I'm not a vet or a doctor, but my line of work exposes me to a lot of orthopaedic injuries in humans. If the vet has diagnosed a cruciate ligament (which one?) injury (by the way, was a MRI or CT scan done? Soft tissues like ligaments can't be seen on x-ray) that is not a complete or partial tear, it's most likely a sprain. A sprain is the stretching of a ligament to the point that some of the individual microscopic fibers that make up the structure as a whole begin to rupture. When this happens, the ligament is filled with small deposits of scar tissue as it heals. This is because scar tissue is nature's version of Bondo or wood filler. The the problem with this is that scar tissue is more rigid and not as flexible as regular ligamentous tissue. This means that the relevant joints are now hypermobile because the ligament cannot keep them as taunt as it used to. If the problem isn't treated or doesn't take care of itself, arthritis can set in because the joint surfaces are now ramming into each other more often due to the joint's hypermobility.
If there isn't a complete or partial tear, I don't see why they would be talking about surgery. There's nothing to operate on with a mere sprain. In humans with knee ligament strains, doctors usually advise to talk walks and do physical therapy. Light to moderate activity will usually help to break the scar tissue down. However, moderate to strenuous activity is a bad idea. Steroids and/or other anti-inflammatories usually help, too.
Thank you for the reply! The information is invaluable. It's a partial tear to the anterior cruciate ligament on her back left leg, is what the vet said. The right knee she said is not great either - she suspects there may have already been light spraining and what we're seeing now is the result of a hypermobile knee. This makes me feel bad, because it means I missed previous injuries, but really, I do my best for my dog. They did not do an MRI or a CT scan, only x-rays, from which the vet diagnosed this (that, and lots of palpation of the joint, which Talos did not appreciate, poor thing). I suspect if we go to the specialist, that will be one of the first things there - basically from what you have said, the vet gave us a 'best guess' diagnosis. I figure it's based on pain and what she could feel, but I know nothing about how this might work. We have anti-inflammatories, and while she may walk, she may not run, and not jump. I'm hoping the specialist will help us with long term recovery that does not require surgery.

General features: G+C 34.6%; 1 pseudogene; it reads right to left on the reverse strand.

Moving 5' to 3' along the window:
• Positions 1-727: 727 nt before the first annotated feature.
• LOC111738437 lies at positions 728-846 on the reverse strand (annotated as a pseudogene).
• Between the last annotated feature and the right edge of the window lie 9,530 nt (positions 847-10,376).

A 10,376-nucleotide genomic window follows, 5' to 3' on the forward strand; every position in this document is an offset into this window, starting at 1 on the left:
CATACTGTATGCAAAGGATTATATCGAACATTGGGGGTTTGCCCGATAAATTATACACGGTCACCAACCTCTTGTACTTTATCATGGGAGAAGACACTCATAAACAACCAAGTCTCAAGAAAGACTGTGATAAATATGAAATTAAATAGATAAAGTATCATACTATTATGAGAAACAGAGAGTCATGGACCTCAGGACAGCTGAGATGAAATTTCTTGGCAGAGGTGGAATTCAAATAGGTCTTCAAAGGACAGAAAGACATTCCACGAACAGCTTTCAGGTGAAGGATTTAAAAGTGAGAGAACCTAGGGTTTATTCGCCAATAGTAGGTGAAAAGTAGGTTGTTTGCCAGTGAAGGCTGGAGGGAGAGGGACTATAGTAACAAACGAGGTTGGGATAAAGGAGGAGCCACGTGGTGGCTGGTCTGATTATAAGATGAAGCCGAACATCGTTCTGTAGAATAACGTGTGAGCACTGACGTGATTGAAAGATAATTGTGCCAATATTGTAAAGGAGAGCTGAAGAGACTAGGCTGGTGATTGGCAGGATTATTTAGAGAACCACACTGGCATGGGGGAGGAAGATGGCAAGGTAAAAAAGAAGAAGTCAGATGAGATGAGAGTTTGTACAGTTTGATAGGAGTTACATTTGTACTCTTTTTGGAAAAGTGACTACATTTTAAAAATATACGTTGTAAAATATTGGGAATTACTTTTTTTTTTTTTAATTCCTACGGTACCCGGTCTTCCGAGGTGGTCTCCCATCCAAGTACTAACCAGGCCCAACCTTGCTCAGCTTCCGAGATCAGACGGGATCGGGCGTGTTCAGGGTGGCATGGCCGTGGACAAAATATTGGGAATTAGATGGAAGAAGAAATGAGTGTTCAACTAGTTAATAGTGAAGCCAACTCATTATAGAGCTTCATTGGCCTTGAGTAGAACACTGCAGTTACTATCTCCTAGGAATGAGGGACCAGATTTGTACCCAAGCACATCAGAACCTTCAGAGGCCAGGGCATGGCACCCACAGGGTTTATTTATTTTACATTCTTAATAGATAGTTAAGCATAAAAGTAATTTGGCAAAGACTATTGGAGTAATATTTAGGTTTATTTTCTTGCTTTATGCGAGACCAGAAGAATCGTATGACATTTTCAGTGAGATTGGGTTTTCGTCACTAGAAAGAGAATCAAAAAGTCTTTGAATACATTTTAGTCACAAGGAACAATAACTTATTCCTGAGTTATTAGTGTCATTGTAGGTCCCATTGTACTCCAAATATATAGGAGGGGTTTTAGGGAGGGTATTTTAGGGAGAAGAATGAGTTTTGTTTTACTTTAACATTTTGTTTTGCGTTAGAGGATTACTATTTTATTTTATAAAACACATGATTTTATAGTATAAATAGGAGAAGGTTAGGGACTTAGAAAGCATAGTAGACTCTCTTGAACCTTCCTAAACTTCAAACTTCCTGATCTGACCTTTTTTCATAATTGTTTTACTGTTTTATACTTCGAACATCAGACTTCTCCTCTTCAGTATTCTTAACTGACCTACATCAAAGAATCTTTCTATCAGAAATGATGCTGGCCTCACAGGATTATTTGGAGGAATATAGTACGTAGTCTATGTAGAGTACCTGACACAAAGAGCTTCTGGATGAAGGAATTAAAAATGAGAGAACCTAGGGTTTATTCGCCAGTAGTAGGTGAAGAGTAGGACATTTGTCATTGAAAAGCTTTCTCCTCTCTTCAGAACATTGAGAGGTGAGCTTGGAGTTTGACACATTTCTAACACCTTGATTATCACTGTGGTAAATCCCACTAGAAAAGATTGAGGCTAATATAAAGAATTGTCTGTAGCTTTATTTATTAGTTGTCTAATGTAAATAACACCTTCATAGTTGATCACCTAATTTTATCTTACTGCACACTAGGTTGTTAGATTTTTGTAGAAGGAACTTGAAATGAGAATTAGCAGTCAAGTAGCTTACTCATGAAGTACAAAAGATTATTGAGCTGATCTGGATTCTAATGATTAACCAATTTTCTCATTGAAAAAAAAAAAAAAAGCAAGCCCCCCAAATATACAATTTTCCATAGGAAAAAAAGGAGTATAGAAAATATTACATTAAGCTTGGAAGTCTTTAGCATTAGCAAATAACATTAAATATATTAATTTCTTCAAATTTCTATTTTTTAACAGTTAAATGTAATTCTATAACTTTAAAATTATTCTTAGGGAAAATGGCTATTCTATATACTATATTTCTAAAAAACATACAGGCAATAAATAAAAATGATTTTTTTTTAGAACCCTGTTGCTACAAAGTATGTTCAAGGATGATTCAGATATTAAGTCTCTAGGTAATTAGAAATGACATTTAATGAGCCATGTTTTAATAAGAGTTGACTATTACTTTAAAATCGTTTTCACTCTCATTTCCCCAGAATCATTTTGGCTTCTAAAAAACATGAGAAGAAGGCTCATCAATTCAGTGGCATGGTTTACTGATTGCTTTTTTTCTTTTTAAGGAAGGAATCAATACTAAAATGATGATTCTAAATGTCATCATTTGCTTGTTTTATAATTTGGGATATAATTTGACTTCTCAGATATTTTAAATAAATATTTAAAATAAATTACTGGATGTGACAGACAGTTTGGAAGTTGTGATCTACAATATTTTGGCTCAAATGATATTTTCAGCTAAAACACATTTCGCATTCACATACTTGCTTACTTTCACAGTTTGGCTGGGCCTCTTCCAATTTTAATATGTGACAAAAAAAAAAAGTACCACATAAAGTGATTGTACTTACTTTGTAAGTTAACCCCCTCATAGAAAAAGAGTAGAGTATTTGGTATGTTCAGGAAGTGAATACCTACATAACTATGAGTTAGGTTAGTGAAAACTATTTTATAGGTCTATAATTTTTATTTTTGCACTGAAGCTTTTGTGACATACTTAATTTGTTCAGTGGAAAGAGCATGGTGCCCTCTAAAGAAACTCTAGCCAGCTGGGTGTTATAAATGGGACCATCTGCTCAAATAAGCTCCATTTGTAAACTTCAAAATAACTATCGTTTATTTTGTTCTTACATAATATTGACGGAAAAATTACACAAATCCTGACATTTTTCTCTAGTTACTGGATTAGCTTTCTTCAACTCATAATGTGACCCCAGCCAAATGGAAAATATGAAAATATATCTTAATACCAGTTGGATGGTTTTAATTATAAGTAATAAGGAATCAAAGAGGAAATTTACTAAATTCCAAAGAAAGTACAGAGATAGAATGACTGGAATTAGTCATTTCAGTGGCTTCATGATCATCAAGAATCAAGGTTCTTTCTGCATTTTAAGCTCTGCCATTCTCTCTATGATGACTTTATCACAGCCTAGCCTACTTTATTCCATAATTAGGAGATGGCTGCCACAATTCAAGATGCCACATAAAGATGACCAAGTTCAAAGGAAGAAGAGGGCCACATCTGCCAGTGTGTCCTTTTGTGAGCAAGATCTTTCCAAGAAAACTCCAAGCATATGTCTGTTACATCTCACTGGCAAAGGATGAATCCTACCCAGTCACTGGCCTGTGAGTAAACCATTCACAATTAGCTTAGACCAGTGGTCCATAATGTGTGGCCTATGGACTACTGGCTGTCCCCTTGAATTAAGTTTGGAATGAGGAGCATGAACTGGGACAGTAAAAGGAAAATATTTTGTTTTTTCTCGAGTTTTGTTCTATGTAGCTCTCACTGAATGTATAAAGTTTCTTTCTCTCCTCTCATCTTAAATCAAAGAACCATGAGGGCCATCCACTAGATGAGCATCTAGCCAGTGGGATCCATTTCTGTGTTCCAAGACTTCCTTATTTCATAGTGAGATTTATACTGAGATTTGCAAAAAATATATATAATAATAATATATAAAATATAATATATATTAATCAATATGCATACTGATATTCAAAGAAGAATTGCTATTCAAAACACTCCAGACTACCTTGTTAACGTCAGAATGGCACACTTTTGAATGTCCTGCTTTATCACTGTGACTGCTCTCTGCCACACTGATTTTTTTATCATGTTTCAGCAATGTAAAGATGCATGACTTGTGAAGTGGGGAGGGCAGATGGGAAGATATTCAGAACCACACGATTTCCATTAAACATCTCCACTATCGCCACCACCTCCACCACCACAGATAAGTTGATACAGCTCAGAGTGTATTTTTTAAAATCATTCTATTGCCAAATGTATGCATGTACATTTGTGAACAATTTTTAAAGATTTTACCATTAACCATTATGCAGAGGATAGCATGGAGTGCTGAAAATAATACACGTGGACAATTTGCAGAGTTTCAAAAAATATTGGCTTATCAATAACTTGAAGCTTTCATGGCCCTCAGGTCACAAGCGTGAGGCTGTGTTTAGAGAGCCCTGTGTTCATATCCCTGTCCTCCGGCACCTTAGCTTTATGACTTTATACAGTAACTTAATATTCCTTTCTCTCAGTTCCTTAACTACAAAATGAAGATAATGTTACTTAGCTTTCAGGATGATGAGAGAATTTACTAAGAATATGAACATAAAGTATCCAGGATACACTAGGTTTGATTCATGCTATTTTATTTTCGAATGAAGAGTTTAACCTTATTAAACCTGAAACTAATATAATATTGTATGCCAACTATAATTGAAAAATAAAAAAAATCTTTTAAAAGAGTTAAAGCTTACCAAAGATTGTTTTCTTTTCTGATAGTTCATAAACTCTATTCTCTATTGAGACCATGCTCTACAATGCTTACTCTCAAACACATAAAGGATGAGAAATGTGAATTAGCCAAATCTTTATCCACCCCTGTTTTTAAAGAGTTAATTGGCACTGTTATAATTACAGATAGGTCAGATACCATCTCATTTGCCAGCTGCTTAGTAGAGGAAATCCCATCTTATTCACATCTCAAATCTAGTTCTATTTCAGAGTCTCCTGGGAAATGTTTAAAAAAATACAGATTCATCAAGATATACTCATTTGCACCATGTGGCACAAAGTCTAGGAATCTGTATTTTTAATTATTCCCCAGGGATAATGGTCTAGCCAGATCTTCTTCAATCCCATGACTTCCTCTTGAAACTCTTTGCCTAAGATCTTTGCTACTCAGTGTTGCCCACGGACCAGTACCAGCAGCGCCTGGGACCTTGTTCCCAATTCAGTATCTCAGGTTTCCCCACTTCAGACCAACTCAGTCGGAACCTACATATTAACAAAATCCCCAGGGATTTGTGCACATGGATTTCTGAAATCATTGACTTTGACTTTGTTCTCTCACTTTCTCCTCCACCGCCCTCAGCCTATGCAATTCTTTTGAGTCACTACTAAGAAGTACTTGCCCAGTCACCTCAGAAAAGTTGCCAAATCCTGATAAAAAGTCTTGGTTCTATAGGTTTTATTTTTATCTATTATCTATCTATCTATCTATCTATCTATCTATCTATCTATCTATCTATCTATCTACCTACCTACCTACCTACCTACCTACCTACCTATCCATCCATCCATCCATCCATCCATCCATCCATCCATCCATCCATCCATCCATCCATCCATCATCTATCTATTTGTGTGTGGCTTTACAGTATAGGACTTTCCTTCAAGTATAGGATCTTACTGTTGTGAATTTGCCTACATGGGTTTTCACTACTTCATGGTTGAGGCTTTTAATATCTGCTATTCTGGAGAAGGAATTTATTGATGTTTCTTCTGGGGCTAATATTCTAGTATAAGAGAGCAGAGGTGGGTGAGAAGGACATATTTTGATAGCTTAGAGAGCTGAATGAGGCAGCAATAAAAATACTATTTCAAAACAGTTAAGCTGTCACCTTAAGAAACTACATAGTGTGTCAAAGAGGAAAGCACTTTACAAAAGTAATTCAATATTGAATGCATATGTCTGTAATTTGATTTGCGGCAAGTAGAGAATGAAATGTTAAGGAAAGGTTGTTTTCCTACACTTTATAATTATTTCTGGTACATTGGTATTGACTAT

AMC7181, I agree, if I can at all avoid it, no surgery.
Cellophane, I'm hoping the specialist will give me exercises to help, if this is the case, I'll share them here.
Poor Talos. From working in human orthopaedic field I do know that arthroscopic surgery does repair a torn ACL. But only after it's shown up on an MRI so the docs can see what they are working with.
If it comes to surgery (which I hope it doesn't) I would definitely see if it could be done with a scope procedure as it's much less an invasive surgery.
Hope she feel better soon.
Poor Talos! I know how much she loved all her hiking adventures! I hope the vets can help her. Our Rugby has had bad knees in her back legs since she was 2 yrs old, but after the first troubles which led to her diagnosis of luxating patellas, she seemed to do fine, & we never had any surgery done. Now that she is 11, though, ALL her legs bother her--she has arthritis. I asked our vet if surgery might help her now, but the vet said not when all her limbs are giving her trouble. She is on Rimadyl & Dasuquin now. She does o.k., limps quite a bit sometimes when she first gets up out of her bed. She hasn't ever been as adventurous as Talos, she is much more of a couch pugtato! DH made her steps so she can still go up on the couch.
Best of luck to you & Talos--we enjoy the lovely pictures of your adventures so much. Please keep us posted on how she is doing.